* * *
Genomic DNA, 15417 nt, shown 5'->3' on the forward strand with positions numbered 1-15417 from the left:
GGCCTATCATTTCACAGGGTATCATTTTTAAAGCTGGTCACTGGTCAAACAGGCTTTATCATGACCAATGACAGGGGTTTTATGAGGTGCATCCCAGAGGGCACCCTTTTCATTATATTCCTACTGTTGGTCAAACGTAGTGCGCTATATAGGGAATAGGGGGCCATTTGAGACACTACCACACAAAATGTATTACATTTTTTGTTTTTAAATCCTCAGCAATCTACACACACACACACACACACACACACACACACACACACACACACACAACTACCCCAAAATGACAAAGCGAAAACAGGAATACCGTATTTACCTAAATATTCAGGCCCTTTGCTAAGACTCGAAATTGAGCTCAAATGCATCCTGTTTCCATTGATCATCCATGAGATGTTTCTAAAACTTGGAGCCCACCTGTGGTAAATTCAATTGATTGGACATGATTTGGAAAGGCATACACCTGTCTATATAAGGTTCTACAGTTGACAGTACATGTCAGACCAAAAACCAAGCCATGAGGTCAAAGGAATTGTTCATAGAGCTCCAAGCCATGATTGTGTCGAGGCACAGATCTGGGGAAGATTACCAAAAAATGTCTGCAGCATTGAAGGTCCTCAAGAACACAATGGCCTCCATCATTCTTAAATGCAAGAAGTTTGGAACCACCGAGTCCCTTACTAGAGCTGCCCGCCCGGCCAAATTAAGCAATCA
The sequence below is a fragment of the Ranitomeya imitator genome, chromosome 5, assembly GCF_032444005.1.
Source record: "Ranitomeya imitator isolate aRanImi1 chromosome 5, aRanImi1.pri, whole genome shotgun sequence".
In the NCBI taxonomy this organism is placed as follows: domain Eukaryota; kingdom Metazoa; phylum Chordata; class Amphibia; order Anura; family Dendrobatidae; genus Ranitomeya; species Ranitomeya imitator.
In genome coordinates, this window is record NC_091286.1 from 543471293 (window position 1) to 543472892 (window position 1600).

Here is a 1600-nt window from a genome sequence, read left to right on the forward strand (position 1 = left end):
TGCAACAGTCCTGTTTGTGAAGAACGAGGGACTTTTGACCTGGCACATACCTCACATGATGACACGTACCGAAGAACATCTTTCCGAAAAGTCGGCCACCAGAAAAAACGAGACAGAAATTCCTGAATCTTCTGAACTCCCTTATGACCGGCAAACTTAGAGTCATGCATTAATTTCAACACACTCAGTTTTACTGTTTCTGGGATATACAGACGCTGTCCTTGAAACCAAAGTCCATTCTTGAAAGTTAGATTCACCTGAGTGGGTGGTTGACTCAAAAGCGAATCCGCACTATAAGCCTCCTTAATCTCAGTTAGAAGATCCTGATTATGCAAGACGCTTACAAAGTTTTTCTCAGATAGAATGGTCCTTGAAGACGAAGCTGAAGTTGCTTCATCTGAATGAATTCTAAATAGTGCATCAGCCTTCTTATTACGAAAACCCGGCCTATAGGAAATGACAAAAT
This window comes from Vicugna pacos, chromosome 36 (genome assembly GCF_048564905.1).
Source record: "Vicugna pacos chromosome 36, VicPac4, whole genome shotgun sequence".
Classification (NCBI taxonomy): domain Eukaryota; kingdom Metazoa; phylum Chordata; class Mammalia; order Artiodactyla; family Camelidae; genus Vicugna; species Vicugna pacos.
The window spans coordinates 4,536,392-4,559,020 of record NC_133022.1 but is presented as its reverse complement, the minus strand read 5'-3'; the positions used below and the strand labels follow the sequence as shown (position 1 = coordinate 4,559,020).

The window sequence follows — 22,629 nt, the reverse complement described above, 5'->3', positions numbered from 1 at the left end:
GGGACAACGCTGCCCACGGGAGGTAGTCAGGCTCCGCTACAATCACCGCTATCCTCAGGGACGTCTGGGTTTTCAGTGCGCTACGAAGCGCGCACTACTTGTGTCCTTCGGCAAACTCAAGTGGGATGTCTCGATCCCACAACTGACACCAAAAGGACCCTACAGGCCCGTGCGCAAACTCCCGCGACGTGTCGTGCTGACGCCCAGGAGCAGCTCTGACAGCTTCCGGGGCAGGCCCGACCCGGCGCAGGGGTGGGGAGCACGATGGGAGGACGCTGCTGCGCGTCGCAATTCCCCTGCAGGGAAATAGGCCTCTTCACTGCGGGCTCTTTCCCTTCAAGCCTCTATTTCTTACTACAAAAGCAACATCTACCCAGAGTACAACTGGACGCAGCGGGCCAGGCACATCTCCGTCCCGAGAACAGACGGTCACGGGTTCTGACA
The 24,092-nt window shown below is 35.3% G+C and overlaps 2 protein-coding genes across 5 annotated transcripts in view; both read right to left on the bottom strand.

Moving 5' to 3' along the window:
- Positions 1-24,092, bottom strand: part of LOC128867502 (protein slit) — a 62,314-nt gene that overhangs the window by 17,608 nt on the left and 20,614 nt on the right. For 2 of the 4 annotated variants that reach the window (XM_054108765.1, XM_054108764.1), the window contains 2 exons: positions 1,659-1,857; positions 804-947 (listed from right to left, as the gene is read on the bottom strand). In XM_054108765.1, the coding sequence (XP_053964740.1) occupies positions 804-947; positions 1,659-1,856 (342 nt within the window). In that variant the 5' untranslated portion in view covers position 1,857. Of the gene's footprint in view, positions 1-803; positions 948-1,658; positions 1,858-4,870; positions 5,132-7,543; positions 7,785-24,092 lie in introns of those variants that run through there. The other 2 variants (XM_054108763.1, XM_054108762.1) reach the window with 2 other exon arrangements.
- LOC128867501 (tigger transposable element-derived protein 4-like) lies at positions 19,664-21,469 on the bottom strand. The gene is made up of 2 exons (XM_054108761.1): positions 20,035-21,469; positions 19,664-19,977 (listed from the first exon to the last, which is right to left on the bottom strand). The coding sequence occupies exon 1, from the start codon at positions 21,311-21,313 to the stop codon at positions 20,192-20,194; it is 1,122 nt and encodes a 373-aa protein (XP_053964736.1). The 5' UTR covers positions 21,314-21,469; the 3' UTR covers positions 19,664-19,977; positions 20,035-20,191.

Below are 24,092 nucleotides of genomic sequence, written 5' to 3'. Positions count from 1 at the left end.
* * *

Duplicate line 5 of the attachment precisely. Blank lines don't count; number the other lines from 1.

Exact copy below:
In the NCBI taxonomy this organism is placed as follows: domain Eukaryota; kingdom Metazoa; phylum Chordata; class Amphibia; order Anura; family Dendrobatidae; genus Ranitomeya; species Ranitomeya imitator.